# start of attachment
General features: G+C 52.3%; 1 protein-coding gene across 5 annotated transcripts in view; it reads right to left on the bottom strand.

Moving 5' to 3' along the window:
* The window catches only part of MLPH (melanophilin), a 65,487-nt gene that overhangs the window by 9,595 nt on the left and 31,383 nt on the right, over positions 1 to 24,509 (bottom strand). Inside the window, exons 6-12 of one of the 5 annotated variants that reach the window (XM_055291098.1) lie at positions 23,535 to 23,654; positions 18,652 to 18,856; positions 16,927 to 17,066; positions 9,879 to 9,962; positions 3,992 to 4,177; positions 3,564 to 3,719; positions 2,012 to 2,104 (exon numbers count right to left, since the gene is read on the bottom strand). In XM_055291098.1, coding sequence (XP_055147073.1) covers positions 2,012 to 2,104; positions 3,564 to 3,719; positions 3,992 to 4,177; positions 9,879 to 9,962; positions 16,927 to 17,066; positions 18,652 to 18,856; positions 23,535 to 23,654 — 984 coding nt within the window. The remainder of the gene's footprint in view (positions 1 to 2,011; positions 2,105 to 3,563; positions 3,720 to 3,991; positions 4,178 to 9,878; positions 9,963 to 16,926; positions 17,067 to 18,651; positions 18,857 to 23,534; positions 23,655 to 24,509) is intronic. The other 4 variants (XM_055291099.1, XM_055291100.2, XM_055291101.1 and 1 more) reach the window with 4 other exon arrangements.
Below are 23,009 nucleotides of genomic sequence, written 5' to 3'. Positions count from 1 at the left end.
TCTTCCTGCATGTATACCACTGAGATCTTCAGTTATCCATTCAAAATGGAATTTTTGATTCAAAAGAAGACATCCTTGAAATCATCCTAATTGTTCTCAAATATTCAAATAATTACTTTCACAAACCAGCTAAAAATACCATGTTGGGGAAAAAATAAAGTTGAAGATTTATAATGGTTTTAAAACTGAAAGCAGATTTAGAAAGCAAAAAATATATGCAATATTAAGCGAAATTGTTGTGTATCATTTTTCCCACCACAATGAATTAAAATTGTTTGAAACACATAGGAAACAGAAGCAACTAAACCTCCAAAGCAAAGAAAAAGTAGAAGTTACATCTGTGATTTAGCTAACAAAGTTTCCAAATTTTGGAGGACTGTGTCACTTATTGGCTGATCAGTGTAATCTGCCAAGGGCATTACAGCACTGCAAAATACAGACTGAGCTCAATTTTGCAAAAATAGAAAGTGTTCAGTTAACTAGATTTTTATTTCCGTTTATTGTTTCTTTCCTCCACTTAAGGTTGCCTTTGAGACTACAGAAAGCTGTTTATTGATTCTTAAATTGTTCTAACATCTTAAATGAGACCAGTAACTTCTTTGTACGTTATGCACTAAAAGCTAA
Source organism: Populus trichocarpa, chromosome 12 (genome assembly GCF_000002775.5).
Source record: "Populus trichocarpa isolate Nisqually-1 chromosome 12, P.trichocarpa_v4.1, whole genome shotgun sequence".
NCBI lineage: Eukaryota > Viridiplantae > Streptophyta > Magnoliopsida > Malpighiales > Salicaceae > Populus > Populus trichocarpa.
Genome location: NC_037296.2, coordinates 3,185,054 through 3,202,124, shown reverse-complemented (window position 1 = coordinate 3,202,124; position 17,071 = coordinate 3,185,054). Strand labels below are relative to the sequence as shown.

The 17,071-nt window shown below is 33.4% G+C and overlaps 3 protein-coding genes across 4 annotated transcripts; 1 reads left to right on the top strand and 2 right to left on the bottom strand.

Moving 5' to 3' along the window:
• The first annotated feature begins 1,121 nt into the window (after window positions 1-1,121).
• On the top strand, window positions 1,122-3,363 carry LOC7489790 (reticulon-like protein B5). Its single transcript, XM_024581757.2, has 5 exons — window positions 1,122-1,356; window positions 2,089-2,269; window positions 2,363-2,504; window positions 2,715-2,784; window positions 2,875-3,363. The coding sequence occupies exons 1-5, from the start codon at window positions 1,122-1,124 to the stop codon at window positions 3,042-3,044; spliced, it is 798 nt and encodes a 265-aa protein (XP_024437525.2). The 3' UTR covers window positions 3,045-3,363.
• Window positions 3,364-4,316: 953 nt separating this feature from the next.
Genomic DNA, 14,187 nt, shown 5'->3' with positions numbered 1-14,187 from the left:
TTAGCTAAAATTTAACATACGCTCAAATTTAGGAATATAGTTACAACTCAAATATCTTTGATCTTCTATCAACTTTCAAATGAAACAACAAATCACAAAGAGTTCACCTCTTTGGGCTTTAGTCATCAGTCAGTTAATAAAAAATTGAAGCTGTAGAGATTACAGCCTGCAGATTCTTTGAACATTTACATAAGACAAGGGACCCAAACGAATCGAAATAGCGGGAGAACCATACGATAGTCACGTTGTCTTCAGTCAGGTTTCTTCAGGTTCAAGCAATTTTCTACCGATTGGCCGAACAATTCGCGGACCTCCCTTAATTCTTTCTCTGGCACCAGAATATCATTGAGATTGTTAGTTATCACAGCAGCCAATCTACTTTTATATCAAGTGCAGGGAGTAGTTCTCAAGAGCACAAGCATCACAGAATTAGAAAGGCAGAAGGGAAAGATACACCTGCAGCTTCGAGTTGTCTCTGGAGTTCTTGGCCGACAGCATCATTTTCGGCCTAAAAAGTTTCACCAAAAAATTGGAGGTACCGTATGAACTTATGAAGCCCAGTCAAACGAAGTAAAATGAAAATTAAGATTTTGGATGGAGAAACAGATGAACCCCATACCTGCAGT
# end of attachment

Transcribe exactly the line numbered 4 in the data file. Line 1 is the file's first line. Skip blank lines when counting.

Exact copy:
Below are 23,009 nucleotides of genomic sequence, written 5' to 3'. Positions count from 1 at the left end.